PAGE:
Up to 10 librarians in public, school and college, community college and university libraries will be selected to win $5,000 and will be honored at a ceremony and reception in New York, hosted by the Carnegie Corporation of New York. In addition, a plaque will be given to each award-winner’s library. Winners will be announced in December 2015.

Nominate your favorite College, Community College, or University librarian today!

The award is supported by the Carnegie Corporation of New York, The New York Public Library, and The New York Times.

ACRL IS Seeks National Resource Center for the First-Year Experience Liaison

The ACRL Instruction Section (IS) is currently seeking applications to serve a three-year term (through July 2018) as the ACRL liaison to the National Resource Center for the First-Year Experience.  Liaisons are responsible for outreach, education, and communication between the National Resource Center and ACRL in order to form strong relationships and advance the interests of ACRL and IS.

About the National Resource Center for the First-Year Experience

The National Resource Center’s mission reads: “Building upon its history of excellence as the founder and leader of the first-year experience movement, the National Resource Center for The First-Year Experience and Students in Transition serves education professionals by supporting and advancing efforts to improve student learning and transitions into and through higher education. We achieve this mission by providing opportunities for the exchange of practical and scholarly information as well as the discussion of trends and issues in our field through the convening of conferences and other professional development events such as institutes, workshops, and online learning opportunities; publication of scholarly practice books, research reports, a peer-reviewed journal, electronic newsletters, and guides; generating, supporting, and disseminating research and scholarship; hosting visiting scholars; and maintaining several online channels for resource sharing and communication, including a dynamic website, listservs, and social media outlets.”  For more information about the organization, please visit http://www.sc.edu/fye/ or contact the previous liaison Anne-Marie Deitering (anne-marie.deitering@oregonstate.edu).

Submission Requirements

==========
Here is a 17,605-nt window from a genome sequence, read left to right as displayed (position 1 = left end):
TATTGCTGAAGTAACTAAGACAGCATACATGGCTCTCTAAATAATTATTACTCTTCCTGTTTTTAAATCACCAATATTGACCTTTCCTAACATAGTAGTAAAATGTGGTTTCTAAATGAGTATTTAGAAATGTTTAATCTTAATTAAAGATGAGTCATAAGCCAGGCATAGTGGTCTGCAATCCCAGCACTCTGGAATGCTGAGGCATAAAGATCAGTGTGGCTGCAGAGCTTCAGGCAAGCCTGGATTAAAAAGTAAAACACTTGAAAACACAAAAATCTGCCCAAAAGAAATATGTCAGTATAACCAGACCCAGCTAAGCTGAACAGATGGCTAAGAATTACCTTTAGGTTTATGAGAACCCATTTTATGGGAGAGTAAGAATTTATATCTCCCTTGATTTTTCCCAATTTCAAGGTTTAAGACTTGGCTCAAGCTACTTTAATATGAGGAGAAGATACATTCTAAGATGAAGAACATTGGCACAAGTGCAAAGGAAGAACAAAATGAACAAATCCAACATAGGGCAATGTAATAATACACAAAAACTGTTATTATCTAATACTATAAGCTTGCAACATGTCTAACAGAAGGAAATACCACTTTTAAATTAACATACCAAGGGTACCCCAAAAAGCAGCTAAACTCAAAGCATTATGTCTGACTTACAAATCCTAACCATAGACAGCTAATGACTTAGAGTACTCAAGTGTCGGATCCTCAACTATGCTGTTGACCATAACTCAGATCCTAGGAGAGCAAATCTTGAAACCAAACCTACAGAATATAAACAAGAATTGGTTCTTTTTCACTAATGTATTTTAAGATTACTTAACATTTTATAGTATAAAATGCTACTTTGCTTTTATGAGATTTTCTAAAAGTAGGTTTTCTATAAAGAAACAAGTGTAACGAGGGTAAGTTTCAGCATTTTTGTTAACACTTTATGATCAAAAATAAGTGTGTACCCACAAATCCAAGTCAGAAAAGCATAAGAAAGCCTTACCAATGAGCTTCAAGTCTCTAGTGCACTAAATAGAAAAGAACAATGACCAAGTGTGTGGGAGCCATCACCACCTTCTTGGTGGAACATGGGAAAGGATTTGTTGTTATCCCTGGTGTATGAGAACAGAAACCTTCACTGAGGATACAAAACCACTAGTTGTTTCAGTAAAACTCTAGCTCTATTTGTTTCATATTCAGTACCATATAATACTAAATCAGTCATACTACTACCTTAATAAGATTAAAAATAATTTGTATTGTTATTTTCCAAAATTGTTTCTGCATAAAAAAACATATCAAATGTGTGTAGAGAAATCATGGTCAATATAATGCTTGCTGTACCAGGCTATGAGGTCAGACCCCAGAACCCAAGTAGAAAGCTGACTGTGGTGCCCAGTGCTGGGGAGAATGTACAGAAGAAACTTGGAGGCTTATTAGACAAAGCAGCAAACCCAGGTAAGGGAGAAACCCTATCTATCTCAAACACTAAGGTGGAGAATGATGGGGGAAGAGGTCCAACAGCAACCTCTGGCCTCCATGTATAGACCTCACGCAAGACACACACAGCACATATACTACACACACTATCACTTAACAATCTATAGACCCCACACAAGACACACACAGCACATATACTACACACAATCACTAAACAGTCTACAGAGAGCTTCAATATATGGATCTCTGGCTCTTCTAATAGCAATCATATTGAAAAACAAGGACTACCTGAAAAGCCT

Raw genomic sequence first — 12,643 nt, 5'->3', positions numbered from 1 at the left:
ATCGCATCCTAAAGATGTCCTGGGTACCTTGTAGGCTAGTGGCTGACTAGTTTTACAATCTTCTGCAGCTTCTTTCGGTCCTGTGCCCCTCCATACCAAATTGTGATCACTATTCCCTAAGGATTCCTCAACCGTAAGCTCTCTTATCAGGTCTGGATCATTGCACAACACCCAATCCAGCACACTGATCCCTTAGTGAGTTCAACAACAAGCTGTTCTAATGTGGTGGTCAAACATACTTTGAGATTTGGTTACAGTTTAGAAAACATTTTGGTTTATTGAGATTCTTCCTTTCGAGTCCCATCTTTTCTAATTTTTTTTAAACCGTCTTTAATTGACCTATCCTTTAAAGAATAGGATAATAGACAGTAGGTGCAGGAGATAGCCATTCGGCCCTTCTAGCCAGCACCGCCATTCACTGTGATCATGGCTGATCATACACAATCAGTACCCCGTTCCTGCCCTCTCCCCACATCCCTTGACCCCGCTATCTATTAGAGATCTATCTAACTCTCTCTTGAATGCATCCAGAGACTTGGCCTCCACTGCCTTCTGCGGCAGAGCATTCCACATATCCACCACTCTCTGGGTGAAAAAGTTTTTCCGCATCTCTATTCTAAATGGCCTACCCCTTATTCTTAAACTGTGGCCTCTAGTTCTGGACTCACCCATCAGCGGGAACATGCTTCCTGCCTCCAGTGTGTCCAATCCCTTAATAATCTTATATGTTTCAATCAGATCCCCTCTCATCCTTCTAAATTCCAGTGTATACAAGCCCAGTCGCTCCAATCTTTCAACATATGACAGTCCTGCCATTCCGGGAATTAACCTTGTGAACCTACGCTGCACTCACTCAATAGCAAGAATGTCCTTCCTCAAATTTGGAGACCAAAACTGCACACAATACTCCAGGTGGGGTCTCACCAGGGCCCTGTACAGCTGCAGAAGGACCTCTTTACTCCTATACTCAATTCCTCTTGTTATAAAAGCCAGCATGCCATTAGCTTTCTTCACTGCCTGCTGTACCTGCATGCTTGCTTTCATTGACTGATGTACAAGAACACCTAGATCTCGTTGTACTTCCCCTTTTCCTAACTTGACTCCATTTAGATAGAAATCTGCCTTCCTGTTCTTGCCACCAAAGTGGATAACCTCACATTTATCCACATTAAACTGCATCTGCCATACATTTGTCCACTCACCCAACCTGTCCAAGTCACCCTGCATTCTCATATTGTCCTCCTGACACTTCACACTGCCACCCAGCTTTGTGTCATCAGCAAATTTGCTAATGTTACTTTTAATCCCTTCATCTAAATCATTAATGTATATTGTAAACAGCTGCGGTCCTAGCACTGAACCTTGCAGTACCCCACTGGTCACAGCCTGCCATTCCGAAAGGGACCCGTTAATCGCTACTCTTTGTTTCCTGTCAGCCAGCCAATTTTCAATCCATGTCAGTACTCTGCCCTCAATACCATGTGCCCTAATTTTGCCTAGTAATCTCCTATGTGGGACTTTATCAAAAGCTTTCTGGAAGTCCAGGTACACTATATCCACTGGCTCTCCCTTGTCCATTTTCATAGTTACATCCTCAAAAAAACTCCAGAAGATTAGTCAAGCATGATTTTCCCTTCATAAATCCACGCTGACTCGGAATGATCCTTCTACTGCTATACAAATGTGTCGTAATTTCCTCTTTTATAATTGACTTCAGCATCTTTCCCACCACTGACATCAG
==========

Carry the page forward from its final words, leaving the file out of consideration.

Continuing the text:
Deadline for Applications: September 18, 2015

Nominees must submit:

  • A letter of application articulating qualifications to Mark Szarko, IS Past Chair, at szarko@mit.edu.
  • A current vita.


  • Liaison attends the Annual Conference on the First Year Experience (organized by the National Resource Center), which takes place in February.
  • Attendance at ALA Midwinter Meetings or Annual Conferences is optional.
  • Liaison must be willing to advocate for the importance of school and academic libraries in student learning and successful transitions.
  • Liaison should effectively share information about ACRL strategic initiatives and agendas to the NRCFYE.
  • Liaison will regularly report back to ACRL and the Instruction Section about upcoming NRCFYE events and initiatives.

Required Qualifications:

  • Current member of IS and ACRL.
  • Experience working with first year students.
  • Demonstrated interest in quantitative research in higher education.
  • Interest in coordinating activities to increase interaction between the National Resource Center, ACRL, and IS.
  • Financial support to attend the Annual Conference on the First Year Experience for the length of the three-year term if not funded by ACRL. (Note: Liaison may apply for up to $1500 in conference funding from the Liaison Grants Committee, but funding is not guaranteed).
  • Experience with or interest in outreach and advocacy to campus stakeholders engaged in the first-year experience movement.
  • Excellent communication skills.

Desired Qualifications:

  • Record of serving IS and/or ACRL on committees, task forces, etc.
  • Advanced degree or credential in teaching.
  • Experience conducting research on the first-year experience.

If you have any questions about the process, please contact IS Past Chair Mark Szarko at szarko@mit.edu.